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Austin,TX to Lake Charles,LA

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My ancient computer quit talking to the internet, but it still works, so I took the opportunity to make it a dedicated simulator. FS2020 is getting all the attention, but FS9 is still fun for some of us. I had to re-learn the keyboard commands and yoke buttons (and how to get to the map and GPS) because I'm that rusty, but a little research helped.

I am flying from my old home in Texas to my new one in Florida in a Cherokee Six (PA32). I never flew this route for real, and my old Saratoga is (hopefully) giving enjoyment to its present owner, but this is how I would have done it. Flight planning showed an initial heading of 082, which surprised me. I thought it would be southeast, not a little north of east. I'm sticking to big airports, on the chance I might see a big plane.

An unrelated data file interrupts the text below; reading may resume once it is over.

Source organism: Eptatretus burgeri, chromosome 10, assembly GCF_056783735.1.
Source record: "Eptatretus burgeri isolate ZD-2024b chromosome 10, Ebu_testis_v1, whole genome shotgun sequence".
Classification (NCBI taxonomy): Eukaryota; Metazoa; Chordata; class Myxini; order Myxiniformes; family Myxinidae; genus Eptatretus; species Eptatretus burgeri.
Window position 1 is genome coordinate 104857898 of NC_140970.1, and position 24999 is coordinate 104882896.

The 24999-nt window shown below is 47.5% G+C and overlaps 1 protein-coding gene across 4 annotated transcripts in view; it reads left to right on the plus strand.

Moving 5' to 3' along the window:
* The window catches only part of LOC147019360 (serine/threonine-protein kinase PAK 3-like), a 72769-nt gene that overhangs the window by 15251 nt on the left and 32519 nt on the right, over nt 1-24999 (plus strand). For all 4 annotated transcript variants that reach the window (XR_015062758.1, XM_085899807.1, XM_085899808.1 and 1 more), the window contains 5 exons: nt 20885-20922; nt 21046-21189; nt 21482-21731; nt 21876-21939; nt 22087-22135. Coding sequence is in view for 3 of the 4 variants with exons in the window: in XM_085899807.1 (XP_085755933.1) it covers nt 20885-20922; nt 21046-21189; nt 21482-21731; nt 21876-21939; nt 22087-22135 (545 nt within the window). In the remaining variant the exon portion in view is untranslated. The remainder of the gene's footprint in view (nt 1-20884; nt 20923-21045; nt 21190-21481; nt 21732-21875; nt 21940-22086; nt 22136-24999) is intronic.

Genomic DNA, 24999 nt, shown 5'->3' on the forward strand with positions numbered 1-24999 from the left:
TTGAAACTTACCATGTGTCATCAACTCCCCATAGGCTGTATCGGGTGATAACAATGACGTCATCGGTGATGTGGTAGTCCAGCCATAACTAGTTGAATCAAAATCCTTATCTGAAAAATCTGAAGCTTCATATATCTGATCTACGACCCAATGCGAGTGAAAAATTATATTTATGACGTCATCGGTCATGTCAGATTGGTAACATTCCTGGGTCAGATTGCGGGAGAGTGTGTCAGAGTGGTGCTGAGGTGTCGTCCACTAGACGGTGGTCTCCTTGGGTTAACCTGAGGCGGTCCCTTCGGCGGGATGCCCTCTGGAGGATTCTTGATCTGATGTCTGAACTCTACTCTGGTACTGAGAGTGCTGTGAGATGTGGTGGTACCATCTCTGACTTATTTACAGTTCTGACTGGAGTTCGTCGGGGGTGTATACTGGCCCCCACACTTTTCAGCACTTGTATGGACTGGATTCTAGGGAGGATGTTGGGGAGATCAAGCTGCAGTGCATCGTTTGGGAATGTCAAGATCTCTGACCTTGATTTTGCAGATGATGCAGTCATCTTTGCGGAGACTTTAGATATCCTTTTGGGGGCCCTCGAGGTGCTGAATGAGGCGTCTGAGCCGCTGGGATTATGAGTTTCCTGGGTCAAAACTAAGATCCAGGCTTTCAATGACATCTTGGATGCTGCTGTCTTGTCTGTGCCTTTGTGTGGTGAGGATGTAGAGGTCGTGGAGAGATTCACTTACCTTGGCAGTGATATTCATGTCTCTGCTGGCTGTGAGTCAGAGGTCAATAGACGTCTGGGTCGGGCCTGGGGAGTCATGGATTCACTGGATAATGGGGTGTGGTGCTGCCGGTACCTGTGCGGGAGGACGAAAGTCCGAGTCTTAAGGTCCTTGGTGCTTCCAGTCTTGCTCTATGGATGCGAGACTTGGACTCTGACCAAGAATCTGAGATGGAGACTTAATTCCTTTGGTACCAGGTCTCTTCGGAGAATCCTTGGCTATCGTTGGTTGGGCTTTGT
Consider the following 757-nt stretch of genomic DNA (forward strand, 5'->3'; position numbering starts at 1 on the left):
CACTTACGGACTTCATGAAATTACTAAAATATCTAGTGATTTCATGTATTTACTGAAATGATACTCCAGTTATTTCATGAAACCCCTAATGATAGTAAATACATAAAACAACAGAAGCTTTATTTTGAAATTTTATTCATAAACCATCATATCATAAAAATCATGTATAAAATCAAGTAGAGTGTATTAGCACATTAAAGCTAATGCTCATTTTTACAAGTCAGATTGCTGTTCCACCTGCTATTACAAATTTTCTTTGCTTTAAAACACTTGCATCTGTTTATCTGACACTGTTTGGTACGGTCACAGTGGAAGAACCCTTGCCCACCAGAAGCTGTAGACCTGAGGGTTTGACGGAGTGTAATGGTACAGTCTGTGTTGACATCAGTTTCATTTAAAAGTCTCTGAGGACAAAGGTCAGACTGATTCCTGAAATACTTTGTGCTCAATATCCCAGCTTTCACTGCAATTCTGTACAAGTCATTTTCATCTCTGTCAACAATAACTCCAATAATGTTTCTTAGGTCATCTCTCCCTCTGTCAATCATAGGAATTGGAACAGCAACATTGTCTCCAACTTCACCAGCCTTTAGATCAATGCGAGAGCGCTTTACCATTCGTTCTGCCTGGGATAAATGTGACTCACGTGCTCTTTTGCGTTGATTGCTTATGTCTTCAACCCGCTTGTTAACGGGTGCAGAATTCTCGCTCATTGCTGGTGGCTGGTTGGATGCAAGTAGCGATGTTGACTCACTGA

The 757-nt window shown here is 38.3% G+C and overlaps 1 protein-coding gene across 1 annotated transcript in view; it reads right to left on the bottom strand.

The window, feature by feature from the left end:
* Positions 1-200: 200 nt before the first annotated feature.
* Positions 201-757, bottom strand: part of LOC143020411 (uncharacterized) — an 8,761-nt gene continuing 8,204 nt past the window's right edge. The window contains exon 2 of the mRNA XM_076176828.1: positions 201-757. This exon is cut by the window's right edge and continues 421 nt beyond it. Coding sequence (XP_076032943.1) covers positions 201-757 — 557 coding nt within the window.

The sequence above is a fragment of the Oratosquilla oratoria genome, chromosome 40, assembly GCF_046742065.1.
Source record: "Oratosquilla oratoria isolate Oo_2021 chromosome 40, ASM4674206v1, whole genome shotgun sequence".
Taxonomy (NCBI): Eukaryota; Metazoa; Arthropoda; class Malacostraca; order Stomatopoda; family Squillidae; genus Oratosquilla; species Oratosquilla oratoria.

I take off from KAUS runway 35 and turn right, climbing to 3500 feet. It takes me a while to get everything stabilized, but eventually I am able to fly hands-free, parallel to the GPS track. I look out the window at the brown fields and pastures, with the occasional subdivision. FS9 asks me if I want to talk to Houston for flight following, and I do, but soon enough I get tired of the typed conversations and irrelevant calls, and turn it off. About an hour in, I'm approaching Houston airspace, and the pastures turn into forest. I recognize some of the big lakes in East Texas. The Gulf of Mexico is visible on the right horizon. It stays there all the way to Louisiana.

I take advantage of the stability and get up to take care of some other stuff. (Something you definitely can't do in a real plane.) When I get back, I see that the altitude has slowly increased, so I have to use the virtual trim on the panel because the trim wheel on the CH yoke is already at its limit. I start letting down, planning to come into Lake Charles at about 1500 feet. I enjoy the views out the windows, but really like the SPOT view. I could never see the plane from the outside while flying in the real world! There is more and more water. Eventually I see the airport, KCWF. I make a straight-in to the runway, but don't use any flaps, resulting in a couple of bounces and a long, long roll-out. A little over 2 hours of what may seem like incredible boredom to some (like my wife), but I feel accomplishment.

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